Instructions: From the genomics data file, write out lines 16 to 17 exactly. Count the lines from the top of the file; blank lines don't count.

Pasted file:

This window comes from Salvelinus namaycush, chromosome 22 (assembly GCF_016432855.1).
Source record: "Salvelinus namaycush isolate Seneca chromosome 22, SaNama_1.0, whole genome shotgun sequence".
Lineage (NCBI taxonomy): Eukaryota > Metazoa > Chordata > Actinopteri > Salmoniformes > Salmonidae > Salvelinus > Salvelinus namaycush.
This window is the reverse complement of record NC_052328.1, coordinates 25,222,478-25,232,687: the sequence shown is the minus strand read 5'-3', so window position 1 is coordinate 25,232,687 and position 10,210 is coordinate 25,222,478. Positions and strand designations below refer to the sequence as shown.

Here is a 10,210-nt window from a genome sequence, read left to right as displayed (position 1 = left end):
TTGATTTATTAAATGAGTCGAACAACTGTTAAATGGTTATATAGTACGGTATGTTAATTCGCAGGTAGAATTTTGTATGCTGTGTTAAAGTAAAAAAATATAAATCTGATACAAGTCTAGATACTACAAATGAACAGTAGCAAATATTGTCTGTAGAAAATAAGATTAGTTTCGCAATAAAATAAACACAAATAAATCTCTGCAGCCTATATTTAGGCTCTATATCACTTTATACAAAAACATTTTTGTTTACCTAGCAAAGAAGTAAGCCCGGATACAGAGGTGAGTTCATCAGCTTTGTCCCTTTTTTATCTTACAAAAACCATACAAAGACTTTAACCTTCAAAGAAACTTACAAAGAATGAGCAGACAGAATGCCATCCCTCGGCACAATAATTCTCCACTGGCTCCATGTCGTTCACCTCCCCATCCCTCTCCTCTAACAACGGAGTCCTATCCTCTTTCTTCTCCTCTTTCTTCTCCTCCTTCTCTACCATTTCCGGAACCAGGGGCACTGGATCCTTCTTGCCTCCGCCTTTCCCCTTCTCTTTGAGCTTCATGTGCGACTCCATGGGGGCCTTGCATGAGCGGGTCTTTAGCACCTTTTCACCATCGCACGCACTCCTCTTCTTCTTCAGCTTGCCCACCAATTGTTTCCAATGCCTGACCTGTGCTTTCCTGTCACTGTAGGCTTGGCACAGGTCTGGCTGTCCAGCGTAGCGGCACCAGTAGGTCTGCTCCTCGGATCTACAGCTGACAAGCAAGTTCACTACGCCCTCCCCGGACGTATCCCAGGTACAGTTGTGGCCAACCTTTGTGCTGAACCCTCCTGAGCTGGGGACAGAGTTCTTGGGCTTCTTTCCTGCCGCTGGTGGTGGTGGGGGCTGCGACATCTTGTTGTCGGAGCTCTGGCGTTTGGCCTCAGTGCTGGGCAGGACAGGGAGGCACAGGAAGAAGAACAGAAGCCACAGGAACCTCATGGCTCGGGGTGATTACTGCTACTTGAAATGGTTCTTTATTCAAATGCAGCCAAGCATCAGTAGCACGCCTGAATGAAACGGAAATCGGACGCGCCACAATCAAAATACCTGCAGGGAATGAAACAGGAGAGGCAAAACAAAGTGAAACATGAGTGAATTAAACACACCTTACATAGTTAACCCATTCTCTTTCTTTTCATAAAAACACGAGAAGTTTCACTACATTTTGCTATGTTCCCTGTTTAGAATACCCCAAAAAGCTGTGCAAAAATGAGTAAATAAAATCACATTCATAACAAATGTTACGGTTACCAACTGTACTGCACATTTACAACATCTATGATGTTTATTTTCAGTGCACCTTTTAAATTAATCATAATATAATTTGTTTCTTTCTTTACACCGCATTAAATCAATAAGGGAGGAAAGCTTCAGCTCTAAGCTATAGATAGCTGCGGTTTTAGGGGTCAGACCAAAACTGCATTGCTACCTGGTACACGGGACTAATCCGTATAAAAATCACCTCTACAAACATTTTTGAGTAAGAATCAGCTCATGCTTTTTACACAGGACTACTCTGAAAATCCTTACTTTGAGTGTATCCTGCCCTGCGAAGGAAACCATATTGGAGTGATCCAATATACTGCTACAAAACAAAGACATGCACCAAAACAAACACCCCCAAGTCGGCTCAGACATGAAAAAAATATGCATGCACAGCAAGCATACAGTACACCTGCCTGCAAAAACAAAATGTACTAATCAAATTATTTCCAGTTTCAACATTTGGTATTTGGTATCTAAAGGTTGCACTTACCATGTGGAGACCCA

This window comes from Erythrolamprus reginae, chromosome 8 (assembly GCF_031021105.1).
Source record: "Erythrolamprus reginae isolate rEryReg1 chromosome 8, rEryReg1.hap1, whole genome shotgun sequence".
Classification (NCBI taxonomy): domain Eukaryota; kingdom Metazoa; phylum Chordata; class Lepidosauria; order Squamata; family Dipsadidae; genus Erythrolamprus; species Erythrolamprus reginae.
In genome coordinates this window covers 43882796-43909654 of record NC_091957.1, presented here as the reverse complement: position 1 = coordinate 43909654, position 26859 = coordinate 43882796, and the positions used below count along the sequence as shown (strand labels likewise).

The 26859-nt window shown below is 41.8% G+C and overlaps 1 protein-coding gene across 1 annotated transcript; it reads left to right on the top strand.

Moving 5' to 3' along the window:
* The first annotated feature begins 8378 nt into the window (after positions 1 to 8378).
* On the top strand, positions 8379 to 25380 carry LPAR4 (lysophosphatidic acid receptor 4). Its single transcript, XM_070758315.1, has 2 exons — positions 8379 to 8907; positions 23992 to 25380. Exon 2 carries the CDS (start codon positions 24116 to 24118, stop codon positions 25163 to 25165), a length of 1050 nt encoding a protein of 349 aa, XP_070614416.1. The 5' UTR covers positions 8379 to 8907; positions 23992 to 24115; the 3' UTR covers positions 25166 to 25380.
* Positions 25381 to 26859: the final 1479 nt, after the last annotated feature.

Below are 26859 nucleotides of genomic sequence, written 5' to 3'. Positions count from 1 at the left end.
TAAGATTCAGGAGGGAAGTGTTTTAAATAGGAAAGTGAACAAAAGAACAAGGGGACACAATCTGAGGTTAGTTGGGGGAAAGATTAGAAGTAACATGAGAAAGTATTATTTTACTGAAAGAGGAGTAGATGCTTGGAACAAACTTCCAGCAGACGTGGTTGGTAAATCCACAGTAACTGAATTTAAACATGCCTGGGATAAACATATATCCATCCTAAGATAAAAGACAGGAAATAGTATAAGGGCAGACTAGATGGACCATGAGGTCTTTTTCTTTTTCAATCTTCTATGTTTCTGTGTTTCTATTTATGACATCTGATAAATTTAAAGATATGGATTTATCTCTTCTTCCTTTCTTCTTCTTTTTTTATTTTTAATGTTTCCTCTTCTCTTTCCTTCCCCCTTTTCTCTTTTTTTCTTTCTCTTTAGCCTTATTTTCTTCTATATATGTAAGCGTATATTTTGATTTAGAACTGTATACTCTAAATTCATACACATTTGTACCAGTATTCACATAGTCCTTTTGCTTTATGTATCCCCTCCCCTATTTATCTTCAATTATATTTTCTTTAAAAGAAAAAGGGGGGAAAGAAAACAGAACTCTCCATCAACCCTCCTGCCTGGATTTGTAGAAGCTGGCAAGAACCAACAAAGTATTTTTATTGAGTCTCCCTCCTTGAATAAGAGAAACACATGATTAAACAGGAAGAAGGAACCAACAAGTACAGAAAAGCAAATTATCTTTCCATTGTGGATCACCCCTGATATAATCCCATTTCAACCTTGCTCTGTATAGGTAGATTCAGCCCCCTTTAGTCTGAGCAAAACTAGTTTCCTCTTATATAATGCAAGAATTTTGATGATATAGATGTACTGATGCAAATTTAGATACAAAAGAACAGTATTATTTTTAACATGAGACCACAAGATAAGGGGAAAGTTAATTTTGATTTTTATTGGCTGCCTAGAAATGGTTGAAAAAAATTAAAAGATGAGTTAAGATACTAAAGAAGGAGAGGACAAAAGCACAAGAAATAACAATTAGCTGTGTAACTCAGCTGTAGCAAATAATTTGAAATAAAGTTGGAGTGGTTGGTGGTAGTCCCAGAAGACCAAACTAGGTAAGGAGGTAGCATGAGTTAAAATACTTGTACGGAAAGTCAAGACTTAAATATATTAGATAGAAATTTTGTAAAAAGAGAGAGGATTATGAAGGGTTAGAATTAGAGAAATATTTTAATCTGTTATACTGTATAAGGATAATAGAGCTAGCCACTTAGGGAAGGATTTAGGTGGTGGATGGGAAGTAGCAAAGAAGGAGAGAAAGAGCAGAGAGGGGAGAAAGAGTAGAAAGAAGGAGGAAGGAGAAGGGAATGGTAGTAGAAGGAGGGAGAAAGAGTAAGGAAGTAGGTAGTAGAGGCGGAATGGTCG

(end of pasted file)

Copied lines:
Below are 26859 nucleotides of genomic sequence, written 5' to 3'. Positions count from 1 at the left end.
TAAGATTCAGGAGGGAAGTGTTTTAAATAGGAAAGTGAACAAAAGAACAAGGGGACACAATCTGAGGTTAGTTGGGGGAAAGATTAGAAGTAACATGAGAAAGTATTATTTTACTGAAAGAGGAGTAGATGCTTGGAACAAACTTCCAGCAGACGTGGTTGGTAAATCCACAGTAACTGAATTTAAACATGCCTGGGATAAACATATATCCATCCTAAGATAAAAGACAGGAAATAGTATAAGGGCAGACTAGATGGACCATGAGGTCTTTTTCTTTTTCAATCTTCTATGTTTCTGTGTTTCTATTTATGACATCTGATAAATTTAAAGATATGGATTTATCTCTTCTTCCTTTCTTCTTCTTTTTTTATTTTTAATGTTTCCTCTTCTCTTTCCTTCCCCCTTTTCTCTTTTTTTCTTTCTCTTTAGCCTTATTTTCTTCTATATATGTAAGCGTATATTTTGATTTAGAACTGTATACTCTAAATTCATACACATTTGTACCAGTATTCACATAGTCCTTTTGCTTTATGTATCCCCTCCCCTATTTATCTTCAATTATATTTTCTTTAAAAGAAAAAGGGGGGAAAGAAAACAGAACTCTCCATCAACCCTCCTGCCTGGATTTGTAGAAGCTGGCAAGAACCAACAAAGTATTTTTATTGAGTCTCCCTCCTTGAATAAGAGAAACACATGATTAAACAGGAAGAAGGAACCAACAAGTACAGAAAAGCAAATTATCTTTCCATTGTGGATCACCCCTGATATAATCCCATTTCAACCTTGCTCTGTATAGGTAGATTCAGCCCCCTTTAGTCTGAGCAAAACTAGTTTCCTCTTATATAATGCAAGAATTTTGATGATATAGATGTACTGATGCAAATTTAGATACAAAAGAACAGTATTATTTTTAACATGAGACCACAAGATAAGGGGAAAGTTAATTTTGATTTTTATTGGCTGCCTAGAAATGGTTGAAAAAAATTAAAAGATGAGTTAAGATACTAAAGAAGGAGAGGACAAAAGCACAAGAAATAACAATTAGCTGTGTAACTCAGCTGTAGCAAATAATTTGAAATAAAGTTGGAGTGGTTGGTGGTAGTCCCAGAAGACCAAACTAGGTAAGGAGGTAGCATGAGTTAAAATACTTGTACGGAAAGTCAAGACTTAAATATATTAGATAGAAATTTTGTAAAAAGAGAGAGGATTATGAAGGGTTAGAATTAGAGAAATATTTTAATCTGTTATACTGTATAAGGATAATAGAGCTAGCCACTTAGGGAAGGATTTAGGTGGTGGATGGGAAGTAGCAAAGAAGGAGAGAAAGAGCAGAGAGGGGAGAAAGAGTAGAAAGAAGGAGGAAGGAGAAGGGAATGGTAGTAGAAGGAGGGAGAAAGAGTAAGGAAGTAGGTAGTAGAGGCGGAATGGTCG